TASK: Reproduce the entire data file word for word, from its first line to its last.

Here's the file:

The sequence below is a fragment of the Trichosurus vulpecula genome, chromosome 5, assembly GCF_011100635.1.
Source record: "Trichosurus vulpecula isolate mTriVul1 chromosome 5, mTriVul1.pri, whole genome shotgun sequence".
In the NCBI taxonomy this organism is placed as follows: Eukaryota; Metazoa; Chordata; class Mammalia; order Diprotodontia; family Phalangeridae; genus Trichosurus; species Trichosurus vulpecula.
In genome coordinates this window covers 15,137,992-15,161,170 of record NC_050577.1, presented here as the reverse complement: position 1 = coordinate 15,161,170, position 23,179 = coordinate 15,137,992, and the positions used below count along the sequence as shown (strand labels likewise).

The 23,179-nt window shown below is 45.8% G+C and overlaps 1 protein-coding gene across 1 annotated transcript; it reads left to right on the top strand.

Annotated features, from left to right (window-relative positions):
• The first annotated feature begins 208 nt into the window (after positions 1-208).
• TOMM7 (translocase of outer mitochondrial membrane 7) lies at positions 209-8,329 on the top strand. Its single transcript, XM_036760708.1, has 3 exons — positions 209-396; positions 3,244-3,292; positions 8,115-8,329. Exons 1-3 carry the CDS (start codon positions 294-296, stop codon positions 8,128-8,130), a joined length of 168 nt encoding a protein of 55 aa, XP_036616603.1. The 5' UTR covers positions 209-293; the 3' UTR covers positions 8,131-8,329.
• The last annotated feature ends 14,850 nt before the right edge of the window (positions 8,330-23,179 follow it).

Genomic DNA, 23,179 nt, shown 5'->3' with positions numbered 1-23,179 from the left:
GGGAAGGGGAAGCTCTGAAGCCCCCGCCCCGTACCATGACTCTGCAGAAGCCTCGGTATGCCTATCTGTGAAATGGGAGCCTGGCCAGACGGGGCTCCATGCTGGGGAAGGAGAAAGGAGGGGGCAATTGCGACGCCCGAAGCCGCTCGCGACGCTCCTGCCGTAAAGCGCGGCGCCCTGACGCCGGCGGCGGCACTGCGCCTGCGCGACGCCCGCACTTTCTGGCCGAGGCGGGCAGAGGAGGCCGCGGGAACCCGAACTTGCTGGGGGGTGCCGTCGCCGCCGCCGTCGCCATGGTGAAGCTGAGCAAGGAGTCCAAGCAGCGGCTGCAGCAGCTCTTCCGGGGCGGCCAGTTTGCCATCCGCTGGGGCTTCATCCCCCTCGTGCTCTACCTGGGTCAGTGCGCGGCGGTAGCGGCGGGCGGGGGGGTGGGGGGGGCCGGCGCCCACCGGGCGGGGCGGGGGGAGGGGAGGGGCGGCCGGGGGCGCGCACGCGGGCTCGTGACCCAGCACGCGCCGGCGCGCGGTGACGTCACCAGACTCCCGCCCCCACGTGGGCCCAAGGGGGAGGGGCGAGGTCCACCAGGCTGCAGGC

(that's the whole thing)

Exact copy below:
The sequence below is a fragment of the Trichosurus vulpecula genome, chromosome 5, assembly GCF_011100635.1.
Source record: "Trichosurus vulpecula isolate mTriVul1 chromosome 5, mTriVul1.pri, whole genome shotgun sequence".
In the NCBI taxonomy this organism is placed as follows: Eukaryota; Metazoa; Chordata; class Mammalia; order Diprotodontia; family Phalangeridae; genus Trichosurus; species Trichosurus vulpecula.
In genome coordinates this window covers 15,137,992-15,161,170 of record NC_050577.1, presented here as the reverse complement: position 1 = coordinate 15,161,170, position 23,179 = coordinate 15,137,992, and the positions used below count along the sequence as shown (strand labels likewise).

The 23,179-nt window shown below is 45.8% G+C and overlaps 1 protein-coding gene across 1 annotated transcript; it reads left to right on the top strand.

Annotated features, from left to right (window-relative positions):
• The first annotated feature begins 208 nt into the window (after positions 1-208).
• TOMM7 (translocase of outer mitochondrial membrane 7) lies at positions 209-8,329 on the top strand. Its single transcript, XM_036760708.1, has 3 exons — positions 209-396; positions 3,244-3,292; positions 8,115-8,329. Exons 1-3 carry the CDS (start codon positions 294-296, stop codon positions 8,128-8,130), a joined length of 168 nt encoding a protein of 55 aa, XP_036616603.1. The 5' UTR covers positions 209-293; the 3' UTR covers positions 8,131-8,329.
• The last annotated feature ends 14,850 nt before the right edge of the window (positions 8,330-23,179 follow it).

Genomic DNA, 23,179 nt, shown 5'->3' with positions numbered 1-23,179 from the left:
GGGAAGGGGAAGCTCTGAAGCCCCCGCCCCGTACCATGACTCTGCAGAAGCCTCGGTATGCCTATCTGTGAAATGGGAGCCTGGCCAGACGGGGCTCCATGCTGGGGAAGGAGAAAGGAGGGGGCAATTGCGACGCCCGAAGCCGCTCGCGACGCTCCTGCCGTAAAGCGCGGCGCCCTGACGCCGGCGGCGGCACTGCGCCTGCGCGACGCCCGCACTTTCTGGCCGAGGCGGGCAGAGGAGGCCGCGGGAACCCGAACTTGCTGGGGGGTGCCGTCGCCGCCGCCGTCGCCATGGTGAAGCTGAGCAAGGAGTCCAAGCAGCGGCTGCAGCAGCTCTTCCGGGGCGGCCAGTTTGCCATCCGCTGGGGCTTCATCCCCCTCGTGCTCTACCTGGGTCAGTGCGCGGCGGTAGCGGCGGGCGGGGGGGTGGGGGGGGCCGGCGCCCACCGGGCGGGGCGGGGGGAGGGGAGGGGCGGCCGGGGGCGCGCACGCGGGCTCGTGACCCAGCACGCGCCGGCGCGCGGTGACGTCACCAGACTCCCGCCCCCACGTGGGCCCAAGGGGGAGGGGCGAGGTCCACCAGGCTGCAGGC